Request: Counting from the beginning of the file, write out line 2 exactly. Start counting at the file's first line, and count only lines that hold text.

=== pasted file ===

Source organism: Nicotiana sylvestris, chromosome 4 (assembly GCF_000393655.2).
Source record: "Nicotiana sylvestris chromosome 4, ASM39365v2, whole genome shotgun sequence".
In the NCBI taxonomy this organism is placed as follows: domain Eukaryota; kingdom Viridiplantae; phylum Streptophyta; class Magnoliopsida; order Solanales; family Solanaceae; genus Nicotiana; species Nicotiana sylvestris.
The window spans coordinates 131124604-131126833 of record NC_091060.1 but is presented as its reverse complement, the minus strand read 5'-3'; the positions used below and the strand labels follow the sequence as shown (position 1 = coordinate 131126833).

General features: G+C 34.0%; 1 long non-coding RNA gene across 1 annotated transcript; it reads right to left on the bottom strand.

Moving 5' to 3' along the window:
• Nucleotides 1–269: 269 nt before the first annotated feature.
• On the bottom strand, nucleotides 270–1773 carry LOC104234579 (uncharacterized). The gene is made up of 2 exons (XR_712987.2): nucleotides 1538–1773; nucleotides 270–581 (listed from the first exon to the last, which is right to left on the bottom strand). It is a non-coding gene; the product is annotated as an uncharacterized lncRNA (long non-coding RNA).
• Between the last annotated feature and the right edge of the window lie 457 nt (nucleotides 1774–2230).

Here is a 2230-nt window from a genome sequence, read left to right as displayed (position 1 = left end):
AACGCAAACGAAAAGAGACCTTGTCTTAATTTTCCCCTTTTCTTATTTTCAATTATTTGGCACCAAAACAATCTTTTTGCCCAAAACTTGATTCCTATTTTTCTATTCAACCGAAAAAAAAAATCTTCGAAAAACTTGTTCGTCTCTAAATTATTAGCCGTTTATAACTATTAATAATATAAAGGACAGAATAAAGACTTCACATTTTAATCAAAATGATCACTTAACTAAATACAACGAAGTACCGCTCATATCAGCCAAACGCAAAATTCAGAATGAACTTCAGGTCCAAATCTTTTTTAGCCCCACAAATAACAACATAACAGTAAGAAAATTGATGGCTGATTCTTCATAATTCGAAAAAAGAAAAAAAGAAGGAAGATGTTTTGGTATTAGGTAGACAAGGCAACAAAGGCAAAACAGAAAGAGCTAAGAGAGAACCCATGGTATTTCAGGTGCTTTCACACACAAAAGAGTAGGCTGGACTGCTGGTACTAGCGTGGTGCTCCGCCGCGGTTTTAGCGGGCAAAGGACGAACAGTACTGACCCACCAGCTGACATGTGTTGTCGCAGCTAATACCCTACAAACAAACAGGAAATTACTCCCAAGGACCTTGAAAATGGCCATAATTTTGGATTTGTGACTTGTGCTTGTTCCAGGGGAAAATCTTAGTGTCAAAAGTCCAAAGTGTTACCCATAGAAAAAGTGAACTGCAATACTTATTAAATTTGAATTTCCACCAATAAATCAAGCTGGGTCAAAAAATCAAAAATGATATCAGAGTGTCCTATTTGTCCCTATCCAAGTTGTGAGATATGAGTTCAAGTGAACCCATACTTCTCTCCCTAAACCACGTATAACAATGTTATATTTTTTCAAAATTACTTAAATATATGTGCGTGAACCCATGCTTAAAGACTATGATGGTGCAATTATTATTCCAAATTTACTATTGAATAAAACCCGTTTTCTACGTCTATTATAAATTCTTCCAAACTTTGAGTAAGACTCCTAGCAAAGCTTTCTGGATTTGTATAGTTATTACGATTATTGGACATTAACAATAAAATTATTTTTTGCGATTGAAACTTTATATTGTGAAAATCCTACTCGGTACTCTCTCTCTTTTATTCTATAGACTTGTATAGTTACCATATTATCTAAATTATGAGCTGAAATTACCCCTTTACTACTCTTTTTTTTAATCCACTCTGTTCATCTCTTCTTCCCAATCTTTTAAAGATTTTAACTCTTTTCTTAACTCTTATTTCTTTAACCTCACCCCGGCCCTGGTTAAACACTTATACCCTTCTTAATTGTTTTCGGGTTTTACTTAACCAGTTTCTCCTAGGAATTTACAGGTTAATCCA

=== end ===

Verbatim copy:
Source record: "Nicotiana sylvestris chromosome 4, ASM39365v2, whole genome shotgun sequence".